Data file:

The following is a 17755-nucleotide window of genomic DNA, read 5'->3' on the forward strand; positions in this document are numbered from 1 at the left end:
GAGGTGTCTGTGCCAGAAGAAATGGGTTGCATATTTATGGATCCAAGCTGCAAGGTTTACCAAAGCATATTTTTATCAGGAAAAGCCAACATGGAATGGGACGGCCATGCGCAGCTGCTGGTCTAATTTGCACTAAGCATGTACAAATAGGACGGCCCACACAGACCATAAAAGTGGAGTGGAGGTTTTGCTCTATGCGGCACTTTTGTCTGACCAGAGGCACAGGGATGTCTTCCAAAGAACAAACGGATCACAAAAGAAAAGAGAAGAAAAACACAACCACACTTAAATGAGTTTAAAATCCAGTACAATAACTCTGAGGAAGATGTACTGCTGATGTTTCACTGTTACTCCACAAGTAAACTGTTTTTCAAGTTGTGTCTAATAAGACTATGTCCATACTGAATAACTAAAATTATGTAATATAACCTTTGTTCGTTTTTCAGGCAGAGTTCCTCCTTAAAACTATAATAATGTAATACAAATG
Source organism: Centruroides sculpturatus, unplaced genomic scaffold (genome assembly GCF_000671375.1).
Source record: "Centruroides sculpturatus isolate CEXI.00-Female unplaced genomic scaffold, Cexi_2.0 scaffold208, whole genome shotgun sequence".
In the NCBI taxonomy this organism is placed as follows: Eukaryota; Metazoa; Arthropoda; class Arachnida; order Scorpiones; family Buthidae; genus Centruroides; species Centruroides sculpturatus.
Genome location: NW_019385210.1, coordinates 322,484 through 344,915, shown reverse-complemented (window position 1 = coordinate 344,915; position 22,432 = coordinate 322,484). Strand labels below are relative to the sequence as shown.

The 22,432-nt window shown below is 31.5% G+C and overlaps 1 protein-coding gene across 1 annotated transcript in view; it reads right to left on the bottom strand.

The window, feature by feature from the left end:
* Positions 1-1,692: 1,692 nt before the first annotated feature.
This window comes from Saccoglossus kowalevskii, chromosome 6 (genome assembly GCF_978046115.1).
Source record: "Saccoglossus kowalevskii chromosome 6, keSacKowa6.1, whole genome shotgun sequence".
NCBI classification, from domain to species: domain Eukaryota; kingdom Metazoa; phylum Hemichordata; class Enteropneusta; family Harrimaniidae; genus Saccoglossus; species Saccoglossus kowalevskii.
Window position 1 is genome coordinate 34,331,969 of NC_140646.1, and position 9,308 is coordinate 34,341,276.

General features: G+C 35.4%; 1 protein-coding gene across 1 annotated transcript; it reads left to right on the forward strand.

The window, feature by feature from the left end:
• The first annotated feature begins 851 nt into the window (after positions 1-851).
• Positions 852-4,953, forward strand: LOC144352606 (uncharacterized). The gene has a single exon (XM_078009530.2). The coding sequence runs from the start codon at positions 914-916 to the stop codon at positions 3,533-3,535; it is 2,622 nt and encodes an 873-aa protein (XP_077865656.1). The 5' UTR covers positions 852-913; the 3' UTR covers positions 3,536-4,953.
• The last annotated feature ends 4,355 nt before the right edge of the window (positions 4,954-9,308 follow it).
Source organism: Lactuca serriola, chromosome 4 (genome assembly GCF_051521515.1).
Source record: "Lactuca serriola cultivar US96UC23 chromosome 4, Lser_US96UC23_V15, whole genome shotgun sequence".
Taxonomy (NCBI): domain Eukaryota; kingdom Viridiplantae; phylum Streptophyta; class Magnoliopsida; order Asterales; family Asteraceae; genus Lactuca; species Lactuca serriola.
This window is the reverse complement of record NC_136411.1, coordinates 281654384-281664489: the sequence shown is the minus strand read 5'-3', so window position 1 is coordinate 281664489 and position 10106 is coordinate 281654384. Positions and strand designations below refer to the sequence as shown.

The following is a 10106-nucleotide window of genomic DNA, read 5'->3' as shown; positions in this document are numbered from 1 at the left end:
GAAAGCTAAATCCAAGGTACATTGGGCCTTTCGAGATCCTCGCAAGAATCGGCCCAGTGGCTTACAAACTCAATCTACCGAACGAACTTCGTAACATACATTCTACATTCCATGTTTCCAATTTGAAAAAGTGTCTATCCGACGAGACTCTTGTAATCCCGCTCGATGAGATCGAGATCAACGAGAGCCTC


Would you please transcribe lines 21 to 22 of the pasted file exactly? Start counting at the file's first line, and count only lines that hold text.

Taxonomy (NCBI): domain Eukaryota; kingdom Viridiplantae; phylum Streptophyta; class Magnoliopsida; order Asterales; family Asteraceae; genus Lactuca; species Lactuca serriola.
This window is the reverse complement of record NC_136411.1, coordinates 281654384-281664489: the sequence shown is the minus strand read 5'-3', so window position 1 is coordinate 281664489 and position 10106 is coordinate 281654384. Positions and strand designations below refer to the sequence as shown.